I can be a little stubborn. I’ve had my closest friend in the industry chirping in my ear about how well Sonos fits into his product mix and how it has allowed him to close more sales, but I just wouldn’t listen. Sonos was the devil to me and was at the core of what ailed the industry (lower margins, DIY products, etc., etc.). I’ve definitely changed my tune.
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Now that Sonos officially integrates with Crestron, I’ve been winning jobs that I would have otherwise lost. While it isn’t the right fit for every job, it is giving us an entrée into the higher end of the middle market (a place we couldn’t compete previously) and is allowing us to sell some quick in-and-out projects that are great fillers for the slow time between larger jobs.
A few weeks ago, I met with a potential client who was referred by an existing client. This is always a great sign and usually an easier sale to close. They didn’t want anything too complicated and were self-proclaimed “non-audiophiles,” but did want background music in several rooms and better sound from their TVs. Our first proposal included an audio matrix, in-ceiling speakers, two Marantz AVRs for rooms with TVs, a network, a Crestron processor, a couple of remote controls, a small Crestron DM HDMI matrix, and automated shading and lighting.
After we reviewed the proposal, the client informed me that the quote was much too high and that he was not willing to open up the walls of his apartment to run wires (I’m still confused as to why that didn’t come up in the first discussion when I talked about running wire from the speakers back to the rack, but oh well). Fortunately, at least the place had been pre-wired with CAT-6 and coax, but alas, no speaker wire.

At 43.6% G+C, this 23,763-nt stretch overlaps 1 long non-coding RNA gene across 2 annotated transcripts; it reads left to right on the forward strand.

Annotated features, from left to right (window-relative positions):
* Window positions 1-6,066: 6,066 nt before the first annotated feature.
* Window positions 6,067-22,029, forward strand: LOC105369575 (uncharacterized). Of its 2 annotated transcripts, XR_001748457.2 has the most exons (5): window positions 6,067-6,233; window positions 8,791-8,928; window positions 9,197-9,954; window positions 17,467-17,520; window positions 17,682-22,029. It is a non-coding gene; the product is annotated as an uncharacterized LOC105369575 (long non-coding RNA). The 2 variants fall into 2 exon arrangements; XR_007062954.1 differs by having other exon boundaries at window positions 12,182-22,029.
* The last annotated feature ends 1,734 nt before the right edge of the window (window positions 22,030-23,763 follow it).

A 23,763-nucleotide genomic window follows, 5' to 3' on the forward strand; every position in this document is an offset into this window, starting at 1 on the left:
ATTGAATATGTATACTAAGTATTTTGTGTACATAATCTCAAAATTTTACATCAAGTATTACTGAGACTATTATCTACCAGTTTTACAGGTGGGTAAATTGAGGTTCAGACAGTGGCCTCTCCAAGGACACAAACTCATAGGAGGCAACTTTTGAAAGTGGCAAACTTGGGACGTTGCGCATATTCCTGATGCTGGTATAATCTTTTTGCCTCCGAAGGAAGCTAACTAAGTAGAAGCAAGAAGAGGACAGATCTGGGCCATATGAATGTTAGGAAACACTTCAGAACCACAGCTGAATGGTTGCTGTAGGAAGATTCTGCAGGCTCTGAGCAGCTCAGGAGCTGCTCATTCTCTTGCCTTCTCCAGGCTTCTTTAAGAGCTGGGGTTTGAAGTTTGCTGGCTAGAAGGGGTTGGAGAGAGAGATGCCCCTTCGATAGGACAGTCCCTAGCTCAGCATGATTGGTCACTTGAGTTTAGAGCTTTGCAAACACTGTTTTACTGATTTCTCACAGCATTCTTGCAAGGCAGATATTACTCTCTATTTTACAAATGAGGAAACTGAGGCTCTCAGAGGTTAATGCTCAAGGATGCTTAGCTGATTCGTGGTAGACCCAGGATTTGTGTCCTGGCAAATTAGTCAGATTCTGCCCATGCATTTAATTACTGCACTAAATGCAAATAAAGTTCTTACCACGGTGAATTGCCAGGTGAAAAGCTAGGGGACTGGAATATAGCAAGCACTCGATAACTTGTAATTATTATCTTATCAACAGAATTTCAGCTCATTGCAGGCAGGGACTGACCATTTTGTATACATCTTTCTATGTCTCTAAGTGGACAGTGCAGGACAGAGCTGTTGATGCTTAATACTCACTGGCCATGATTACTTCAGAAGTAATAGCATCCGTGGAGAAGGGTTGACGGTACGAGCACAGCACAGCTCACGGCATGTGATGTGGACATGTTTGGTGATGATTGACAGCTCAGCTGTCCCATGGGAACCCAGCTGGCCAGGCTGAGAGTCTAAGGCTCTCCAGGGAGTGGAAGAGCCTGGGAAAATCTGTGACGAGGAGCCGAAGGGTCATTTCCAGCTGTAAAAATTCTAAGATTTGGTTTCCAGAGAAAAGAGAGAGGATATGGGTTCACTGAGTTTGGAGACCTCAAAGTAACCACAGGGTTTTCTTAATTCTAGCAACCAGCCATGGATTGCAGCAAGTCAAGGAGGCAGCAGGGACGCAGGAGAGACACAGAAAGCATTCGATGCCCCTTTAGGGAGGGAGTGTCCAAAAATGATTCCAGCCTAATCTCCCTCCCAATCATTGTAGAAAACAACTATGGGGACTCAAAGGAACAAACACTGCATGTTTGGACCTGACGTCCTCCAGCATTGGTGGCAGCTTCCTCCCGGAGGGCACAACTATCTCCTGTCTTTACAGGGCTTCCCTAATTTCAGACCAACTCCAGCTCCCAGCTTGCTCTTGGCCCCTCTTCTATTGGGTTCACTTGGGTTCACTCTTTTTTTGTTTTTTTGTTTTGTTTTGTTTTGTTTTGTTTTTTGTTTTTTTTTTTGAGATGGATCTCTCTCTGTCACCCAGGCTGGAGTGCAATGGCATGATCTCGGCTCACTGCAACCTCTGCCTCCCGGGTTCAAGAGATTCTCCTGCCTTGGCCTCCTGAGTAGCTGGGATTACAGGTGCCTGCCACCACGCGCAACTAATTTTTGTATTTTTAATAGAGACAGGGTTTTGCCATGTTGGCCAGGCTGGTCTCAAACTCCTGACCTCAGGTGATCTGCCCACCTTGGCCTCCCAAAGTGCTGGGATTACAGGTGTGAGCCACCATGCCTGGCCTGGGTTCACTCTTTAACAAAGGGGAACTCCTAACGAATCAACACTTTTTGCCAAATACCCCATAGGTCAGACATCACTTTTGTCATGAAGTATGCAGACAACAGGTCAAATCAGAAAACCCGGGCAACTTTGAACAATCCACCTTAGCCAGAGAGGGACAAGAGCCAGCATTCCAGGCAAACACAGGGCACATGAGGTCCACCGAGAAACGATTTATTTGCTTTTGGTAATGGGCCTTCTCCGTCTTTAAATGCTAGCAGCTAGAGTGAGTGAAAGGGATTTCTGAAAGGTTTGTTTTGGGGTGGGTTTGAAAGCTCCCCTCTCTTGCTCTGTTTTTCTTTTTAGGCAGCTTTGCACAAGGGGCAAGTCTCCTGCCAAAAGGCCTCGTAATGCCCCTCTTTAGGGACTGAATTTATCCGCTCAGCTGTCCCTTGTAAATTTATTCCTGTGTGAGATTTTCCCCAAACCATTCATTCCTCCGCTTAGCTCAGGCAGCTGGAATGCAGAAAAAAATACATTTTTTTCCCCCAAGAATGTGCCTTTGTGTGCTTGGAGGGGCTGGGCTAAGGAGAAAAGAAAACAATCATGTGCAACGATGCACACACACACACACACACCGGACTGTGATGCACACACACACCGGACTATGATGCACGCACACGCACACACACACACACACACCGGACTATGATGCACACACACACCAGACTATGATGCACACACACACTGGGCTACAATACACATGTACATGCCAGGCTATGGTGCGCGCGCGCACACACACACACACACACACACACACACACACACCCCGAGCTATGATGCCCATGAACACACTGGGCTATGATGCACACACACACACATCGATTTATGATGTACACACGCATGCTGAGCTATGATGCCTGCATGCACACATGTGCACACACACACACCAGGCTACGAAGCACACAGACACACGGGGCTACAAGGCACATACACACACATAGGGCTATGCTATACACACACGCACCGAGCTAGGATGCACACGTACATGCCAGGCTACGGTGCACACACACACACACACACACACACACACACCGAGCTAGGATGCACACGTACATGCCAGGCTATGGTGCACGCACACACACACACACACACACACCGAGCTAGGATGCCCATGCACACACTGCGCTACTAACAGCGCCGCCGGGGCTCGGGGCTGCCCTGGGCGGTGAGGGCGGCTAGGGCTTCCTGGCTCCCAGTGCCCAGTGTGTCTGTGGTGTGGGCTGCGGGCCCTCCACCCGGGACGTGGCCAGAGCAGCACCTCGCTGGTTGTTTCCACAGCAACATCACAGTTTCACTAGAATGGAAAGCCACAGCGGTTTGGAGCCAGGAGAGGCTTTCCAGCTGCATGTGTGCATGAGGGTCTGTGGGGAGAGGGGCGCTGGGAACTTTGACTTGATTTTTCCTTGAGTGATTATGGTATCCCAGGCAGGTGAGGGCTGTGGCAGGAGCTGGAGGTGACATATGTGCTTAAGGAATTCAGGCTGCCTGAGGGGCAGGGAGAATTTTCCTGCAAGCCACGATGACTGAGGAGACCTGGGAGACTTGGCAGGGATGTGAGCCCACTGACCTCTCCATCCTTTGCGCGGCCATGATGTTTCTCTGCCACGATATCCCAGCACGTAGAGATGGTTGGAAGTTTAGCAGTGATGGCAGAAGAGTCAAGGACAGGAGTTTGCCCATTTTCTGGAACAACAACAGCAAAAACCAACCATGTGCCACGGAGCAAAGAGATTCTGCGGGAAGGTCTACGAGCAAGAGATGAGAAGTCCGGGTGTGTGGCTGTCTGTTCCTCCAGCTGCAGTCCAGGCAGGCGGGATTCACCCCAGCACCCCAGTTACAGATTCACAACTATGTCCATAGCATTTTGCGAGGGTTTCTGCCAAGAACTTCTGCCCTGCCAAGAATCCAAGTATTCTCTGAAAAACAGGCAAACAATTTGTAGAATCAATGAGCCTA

We went back to the drawing board and now with Sonos in our arsenal, we were able to replace the in-ceiling speakers, speaker wire, audio matrix, and AVRs with two Sonos Playbars and two Sonos Play 1s. Not only did this bring the budget down by 30 percent, but it also meant there was no need to run any new wires. Three months ago, there is no way I could have value-engineered this job to meet the client’s budget and still have the robust options, reliability and Crestron control that is necessary.
This is just an example of the power of what I have begun to call the “comfort brands”. You know those brands that people know and trust and ask for by name: Sony, Samsung and Bose. And more recently Sonos, Nest, Amazon Echo, Apple and Harmony. While there are still some brands we don’t offer (like Bose and Harmony), being able to offer clients the brands they ask for by name and not having to constantly sell against all of that brand recognition and marketing makes our lives easier, provided the products are reliable, robust and provide margin for us to stay in business. Often pairing these products with other, more profitable lines allows the overall job meet our profit goals and performance requirements and meet the client’s budget – a win-win for everyone. Not only do these brands make the initial sale easier, but with integrations like Sonos and Amazon Echo, they give the dealer yet another reason to reach out to existing clients and offer them new solution and interfaces for their homes.
Are there any other former Sonos haters out there who have been converted?